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Millions walk, pray and eat together during the hajj. How Saudi Arabia is trying to minimize the swine flu risks.
The hajj, which lasts four to five days, is one of Islam’s five pillars, required of all physically and financially able Muslims. Each country is assigned a quota of hajj visas that it receives from the Saudis.
Al Marghalani said the government also highly recommends prospective pilgrims get seasonal flu shots. And if a country has received swine flu vaccine in enough time to inoculate pilgrims before they depart for Mecca, the Saudis may require they be vaccinated prior to getting a visa.
However, few countries are in that position. An article in Science magazine on hajj preparations written by Memish and CDC staff noted that because of manufacturing delays, as of Oct. 22, only four countries had indicated they planned to vaccinate their pilgrims.
The kingdom has received an initial shipment of swine flu vaccine, and next week will start vaccinating health workers and local residents who plan to attend this year’s hajj, Agence France Presse reported Monday.
The Science article also said that arriving pilgrims will be given kits containing masks, hand sanitizers and informational materials explaining how the virus is spread by airborne particles and physical contact.
Thermal sensors at airports will detect arrivals with a high fever. The Saudi health ministry “has recommended that each receiving airport have the holding capacity for 200 to 300 pilgrims to evaluate those who are symptomatic with influenza-like illness,” said the June workshop report.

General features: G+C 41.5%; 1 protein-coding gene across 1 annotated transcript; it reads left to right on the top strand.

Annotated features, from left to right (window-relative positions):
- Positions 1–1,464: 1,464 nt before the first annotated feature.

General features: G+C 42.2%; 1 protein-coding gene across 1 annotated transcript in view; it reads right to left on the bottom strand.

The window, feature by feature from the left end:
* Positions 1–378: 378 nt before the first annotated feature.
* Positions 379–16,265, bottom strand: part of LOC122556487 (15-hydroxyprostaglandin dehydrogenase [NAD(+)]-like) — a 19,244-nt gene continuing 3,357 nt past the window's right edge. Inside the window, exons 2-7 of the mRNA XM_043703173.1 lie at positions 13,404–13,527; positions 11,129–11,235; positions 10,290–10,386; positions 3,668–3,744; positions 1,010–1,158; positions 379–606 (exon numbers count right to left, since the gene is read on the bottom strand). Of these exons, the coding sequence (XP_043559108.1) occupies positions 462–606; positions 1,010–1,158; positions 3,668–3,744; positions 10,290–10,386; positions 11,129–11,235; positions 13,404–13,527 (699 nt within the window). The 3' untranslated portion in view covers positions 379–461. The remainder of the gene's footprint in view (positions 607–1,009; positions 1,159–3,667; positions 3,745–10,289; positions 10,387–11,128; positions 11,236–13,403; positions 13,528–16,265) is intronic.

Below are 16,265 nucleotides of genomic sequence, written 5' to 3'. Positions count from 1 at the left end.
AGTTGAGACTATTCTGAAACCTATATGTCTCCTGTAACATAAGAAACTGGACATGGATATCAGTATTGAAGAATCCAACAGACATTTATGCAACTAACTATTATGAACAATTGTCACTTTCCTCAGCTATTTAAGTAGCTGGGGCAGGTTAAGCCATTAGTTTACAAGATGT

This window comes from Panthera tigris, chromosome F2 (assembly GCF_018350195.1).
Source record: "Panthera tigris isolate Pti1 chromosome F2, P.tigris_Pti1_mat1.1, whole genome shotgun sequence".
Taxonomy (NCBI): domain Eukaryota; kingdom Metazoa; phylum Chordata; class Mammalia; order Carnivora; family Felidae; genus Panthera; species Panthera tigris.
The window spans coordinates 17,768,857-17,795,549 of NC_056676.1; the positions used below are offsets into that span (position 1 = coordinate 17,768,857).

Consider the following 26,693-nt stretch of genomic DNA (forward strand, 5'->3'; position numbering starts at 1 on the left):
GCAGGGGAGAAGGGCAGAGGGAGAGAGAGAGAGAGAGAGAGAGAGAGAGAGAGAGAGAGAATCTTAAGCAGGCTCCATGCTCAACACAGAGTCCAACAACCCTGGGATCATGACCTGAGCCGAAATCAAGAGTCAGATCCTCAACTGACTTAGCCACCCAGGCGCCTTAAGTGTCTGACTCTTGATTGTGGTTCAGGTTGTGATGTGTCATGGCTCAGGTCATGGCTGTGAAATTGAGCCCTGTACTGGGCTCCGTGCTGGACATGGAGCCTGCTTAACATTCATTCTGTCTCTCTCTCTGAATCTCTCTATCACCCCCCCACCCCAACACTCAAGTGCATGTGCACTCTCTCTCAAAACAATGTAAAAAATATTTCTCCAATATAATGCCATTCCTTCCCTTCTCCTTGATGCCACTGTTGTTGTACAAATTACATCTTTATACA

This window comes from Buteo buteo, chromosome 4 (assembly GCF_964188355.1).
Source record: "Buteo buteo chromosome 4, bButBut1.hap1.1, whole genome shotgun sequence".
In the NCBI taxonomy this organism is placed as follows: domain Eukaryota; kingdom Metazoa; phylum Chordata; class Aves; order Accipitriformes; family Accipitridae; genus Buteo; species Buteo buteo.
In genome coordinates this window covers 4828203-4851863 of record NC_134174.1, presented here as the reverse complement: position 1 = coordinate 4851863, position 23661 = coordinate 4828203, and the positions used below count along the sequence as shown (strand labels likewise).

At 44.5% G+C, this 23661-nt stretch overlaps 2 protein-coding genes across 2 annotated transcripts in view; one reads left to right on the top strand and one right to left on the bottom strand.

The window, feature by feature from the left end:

But officials are avoiding any mention of “quarantine,” the report added, partly because of fears it would discourage ill pilgrims from coming forward, and partly because of the “risk of politicizing Hajj negatively as people may feel discriminated if quarantined.”
If tests confirm an arriving pilgrim has the flu, they will be treated with anti-viral medicine — at Saudi expense.
Meanwhile, 76 clinics and 7 hospitals in and around Mecca will be fully staffed during the pilgrimage. And for the first time, spokesman Al Marghalani said, field medics will be equipped with hand-held web-linked devices to instantly alert a central medical command when they find a sick pilgrim. This will give a real-time, geographic picture of where outbreaks may be starting, allowing a rapid response to contain them.
While the prevention effort this year will be more intense, it is not unprecedented. “We have had experience with communicable and non-communicable diseases during the hajj for more than 50 years, so we’ve got a lot of experience,” Al Marghalani said.
Every year, Saudi health officials monitor epidemics around the world and require prior vaccination for visitors from affected areas, he said. Meningitis, polio, dengue fever and yellow fever are top concerns.
Also, the government issues a yearly report summing up the major health issues of the last pilgrimage. “They are very transparent,” said Awad Abu Zeid Mukhtaar, WHO’s representative in Riyadh. “Whenever they have cases, they report it.”
Saudi officials were encouraged when a wave of almost 2 million visitors to Mecca during the holy month of Ramadan in mid-September passed with only 26 cases of swine flu and no deaths.
However, the upcoming hajj will be more unpredictable. It will bring many more pilgrims from developing countries with weak health systems, as well as visitors from the northern hemisphere when its flu season will be in full swing.